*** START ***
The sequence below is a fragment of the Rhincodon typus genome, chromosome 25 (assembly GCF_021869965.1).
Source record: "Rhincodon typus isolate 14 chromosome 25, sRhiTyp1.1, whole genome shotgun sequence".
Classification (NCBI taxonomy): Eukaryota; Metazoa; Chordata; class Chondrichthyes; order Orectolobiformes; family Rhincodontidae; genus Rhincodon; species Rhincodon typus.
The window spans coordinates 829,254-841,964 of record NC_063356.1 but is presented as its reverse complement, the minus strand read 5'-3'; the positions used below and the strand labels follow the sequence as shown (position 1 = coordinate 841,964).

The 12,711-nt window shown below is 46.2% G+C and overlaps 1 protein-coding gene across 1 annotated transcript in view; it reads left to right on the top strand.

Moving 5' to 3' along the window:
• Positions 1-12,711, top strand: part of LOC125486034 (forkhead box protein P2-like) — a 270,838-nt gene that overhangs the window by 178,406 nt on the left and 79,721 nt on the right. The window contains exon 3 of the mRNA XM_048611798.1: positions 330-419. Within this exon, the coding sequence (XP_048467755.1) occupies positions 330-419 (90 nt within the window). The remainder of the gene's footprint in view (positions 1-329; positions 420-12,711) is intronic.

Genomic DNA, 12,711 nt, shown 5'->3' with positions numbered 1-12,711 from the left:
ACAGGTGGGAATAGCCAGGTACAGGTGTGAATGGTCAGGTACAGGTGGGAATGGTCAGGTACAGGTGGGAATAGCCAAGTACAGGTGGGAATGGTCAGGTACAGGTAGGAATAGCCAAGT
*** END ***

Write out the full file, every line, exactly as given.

The sequence below is a fragment of the Rhincodon typus genome, chromosome 25 (assembly GCF_021869965.1).
Source record: "Rhincodon typus isolate 14 chromosome 25, sRhiTyp1.1, whole genome shotgun sequence".
Classification (NCBI taxonomy): Eukaryota; Metazoa; Chordata; class Chondrichthyes; order Orectolobiformes; family Rhincodontidae; genus Rhincodon; species Rhincodon typus.
The window spans coordinates 829,254-841,964 of record NC_063356.1 but is presented as its reverse complement, the minus strand read 5'-3'; the positions used below and the strand labels follow the sequence as shown (position 1 = coordinate 841,964).

The 12,711-nt window shown below is 46.2% G+C and overlaps 1 protein-coding gene across 1 annotated transcript in view; it reads left to right on the top strand.

Moving 5' to 3' along the window:
• Positions 1-12,711, top strand: part of LOC125486034 (forkhead box protein P2-like) — a 270,838-nt gene that overhangs the window by 178,406 nt on the left and 79,721 nt on the right. The window contains exon 3 of the mRNA XM_048611798.1: positions 330-419. Within this exon, the coding sequence (XP_048467755.1) occupies positions 330-419 (90 nt within the window). The remainder of the gene's footprint in view (positions 1-329; positions 420-12,711) is intronic.

Genomic DNA, 12,711 nt, shown 5'->3' with positions numbered 1-12,711 from the left:
ACAGGTGGGAATAGCCAGGTACAGGTGTGAATGGTCAGGTACAGGTGGGAATGGTCAGGTACAGGTGGGAATAGCCAAGTACAGGTGGGAATGGTCAGGTACAGGTAGGAATAGCCAAGT